2013-07-01 14:42:53

You’ve resorted to meaningless semantics to justify your unjustifiable point. I’ll rest my case.

2013-06-24 09:11:57


Ahh, the little jujubes is hurt. Yep, truth has that effect.

2013-06-25 10:32:55

Not hurt; I don’t want to be seen to be engaging in conversation with the dregs of society such as yourself.

2013-06-27 09:44:51


And not only hurt, but also without any kind of self control. If you don’t want to be seen to be engaging in conversation with me, obviously you should stop engaging in conversation with me. But you can’t, because you’re pathetic little wimp.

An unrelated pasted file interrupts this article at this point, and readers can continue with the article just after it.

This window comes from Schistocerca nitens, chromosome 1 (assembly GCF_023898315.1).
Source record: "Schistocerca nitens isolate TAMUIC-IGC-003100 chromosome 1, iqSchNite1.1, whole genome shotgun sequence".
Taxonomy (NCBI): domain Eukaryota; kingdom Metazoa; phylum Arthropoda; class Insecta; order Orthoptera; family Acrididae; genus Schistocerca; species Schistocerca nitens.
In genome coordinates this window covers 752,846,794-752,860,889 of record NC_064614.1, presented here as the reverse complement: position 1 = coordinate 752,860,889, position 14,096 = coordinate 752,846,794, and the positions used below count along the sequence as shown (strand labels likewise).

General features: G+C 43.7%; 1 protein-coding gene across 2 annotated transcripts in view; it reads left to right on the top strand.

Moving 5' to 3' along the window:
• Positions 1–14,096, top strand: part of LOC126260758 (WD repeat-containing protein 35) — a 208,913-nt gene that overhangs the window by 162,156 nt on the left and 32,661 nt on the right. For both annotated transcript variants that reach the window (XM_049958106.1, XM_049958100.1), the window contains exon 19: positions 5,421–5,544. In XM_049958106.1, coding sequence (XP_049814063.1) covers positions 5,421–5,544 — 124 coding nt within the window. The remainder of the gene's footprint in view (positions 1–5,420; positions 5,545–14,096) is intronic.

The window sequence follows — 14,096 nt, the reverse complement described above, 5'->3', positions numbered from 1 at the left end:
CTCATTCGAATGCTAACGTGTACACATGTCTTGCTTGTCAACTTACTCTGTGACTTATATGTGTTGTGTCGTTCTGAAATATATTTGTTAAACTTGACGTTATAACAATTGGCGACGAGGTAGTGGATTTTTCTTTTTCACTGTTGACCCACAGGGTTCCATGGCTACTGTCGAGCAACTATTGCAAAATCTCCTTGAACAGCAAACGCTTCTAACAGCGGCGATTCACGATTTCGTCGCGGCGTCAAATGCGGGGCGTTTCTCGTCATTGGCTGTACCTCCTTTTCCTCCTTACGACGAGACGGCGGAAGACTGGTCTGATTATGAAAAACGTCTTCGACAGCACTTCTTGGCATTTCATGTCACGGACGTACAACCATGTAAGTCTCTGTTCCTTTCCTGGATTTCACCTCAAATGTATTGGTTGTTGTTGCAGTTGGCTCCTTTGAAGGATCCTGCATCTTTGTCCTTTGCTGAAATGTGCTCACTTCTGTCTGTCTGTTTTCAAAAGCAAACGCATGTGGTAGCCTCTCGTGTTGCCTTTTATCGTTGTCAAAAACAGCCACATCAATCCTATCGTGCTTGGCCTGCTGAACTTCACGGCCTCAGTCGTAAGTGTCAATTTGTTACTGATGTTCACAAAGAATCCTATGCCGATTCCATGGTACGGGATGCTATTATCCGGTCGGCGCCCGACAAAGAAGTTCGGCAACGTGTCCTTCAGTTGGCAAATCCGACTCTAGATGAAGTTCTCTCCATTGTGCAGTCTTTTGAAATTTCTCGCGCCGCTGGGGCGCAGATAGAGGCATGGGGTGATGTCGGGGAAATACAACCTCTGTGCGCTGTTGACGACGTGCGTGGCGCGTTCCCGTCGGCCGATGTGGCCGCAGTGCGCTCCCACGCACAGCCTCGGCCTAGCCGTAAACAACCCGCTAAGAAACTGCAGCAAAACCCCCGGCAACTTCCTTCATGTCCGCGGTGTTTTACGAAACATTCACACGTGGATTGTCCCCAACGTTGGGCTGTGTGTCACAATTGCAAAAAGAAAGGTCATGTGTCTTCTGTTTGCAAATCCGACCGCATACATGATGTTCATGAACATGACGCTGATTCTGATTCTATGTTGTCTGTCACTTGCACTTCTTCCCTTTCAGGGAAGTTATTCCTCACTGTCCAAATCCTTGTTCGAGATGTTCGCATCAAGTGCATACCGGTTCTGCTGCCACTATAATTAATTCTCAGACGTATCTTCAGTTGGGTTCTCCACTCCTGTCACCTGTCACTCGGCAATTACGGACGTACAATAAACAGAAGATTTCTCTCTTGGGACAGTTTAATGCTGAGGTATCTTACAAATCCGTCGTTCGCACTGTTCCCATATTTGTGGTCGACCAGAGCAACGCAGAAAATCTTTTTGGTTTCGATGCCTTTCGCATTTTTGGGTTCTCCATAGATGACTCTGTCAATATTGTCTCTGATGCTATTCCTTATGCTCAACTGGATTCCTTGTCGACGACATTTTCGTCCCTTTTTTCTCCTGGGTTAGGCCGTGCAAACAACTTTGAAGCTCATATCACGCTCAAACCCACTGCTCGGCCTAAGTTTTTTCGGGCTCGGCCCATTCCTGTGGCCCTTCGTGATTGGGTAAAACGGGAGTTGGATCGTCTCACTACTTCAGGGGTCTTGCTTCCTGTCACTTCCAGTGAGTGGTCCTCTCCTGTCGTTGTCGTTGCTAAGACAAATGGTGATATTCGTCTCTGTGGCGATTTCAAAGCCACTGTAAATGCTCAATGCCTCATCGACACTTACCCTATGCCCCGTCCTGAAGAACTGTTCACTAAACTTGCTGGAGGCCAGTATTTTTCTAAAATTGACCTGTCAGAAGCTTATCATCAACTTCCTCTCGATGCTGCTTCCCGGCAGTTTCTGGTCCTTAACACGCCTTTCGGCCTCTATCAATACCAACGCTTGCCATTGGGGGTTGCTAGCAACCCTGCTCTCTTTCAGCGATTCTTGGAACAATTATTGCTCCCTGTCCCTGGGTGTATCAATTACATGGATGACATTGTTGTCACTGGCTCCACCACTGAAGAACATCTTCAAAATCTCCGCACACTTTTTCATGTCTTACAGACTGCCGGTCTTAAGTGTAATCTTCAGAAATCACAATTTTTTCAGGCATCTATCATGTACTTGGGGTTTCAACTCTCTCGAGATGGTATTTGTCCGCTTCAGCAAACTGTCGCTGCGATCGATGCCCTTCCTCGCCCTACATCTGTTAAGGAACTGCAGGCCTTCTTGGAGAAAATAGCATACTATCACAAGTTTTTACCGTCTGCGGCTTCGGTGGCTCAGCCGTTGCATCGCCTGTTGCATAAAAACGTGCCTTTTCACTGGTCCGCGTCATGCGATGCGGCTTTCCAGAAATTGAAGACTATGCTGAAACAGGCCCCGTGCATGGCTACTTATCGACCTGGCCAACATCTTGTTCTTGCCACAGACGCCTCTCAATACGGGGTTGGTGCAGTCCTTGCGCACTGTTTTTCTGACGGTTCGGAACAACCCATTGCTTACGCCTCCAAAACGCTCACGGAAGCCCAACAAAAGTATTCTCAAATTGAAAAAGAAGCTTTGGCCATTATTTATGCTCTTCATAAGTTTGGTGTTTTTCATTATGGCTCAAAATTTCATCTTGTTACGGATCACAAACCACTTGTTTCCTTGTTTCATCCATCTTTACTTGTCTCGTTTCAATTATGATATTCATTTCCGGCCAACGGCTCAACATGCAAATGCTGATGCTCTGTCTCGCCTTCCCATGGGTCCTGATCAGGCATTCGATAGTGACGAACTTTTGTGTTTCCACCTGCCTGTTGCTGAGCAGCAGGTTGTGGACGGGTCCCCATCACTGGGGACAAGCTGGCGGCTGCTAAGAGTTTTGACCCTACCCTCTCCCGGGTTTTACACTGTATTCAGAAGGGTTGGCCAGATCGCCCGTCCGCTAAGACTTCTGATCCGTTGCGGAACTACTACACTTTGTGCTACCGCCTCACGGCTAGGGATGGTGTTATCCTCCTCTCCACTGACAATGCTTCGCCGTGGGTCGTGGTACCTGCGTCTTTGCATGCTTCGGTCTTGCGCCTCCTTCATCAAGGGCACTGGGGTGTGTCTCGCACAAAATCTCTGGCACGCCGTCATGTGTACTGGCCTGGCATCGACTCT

(Comments wont nest below this level)
2013-07-01 14:51:44

I think perhaps the best way I can help you understand this is to point to different Christian leaders and ask you to do your own research. Just two examples: Bishop John Shelby Spong and Reverend Jerry Falwell. The first is a liberal non-theist; the second is a fundamentalist evangelical. There are many other people that lie in between on this spectrum, but they all call themselves Christian.

As far as Islamic leaders are concerned, I don’t know as much about leaders of that. But, I would point out that Sufism is a lot more chilled out than say Wahabism, and their leaders would reflect these diverse views. I know this from just observing Sri Lankan Wahabis and Sufis. Plus, I have Muslim friends who have very liberal interpretations of the Qu’ran.

It all comes down to how you define God.

2013-07-01 15:57:57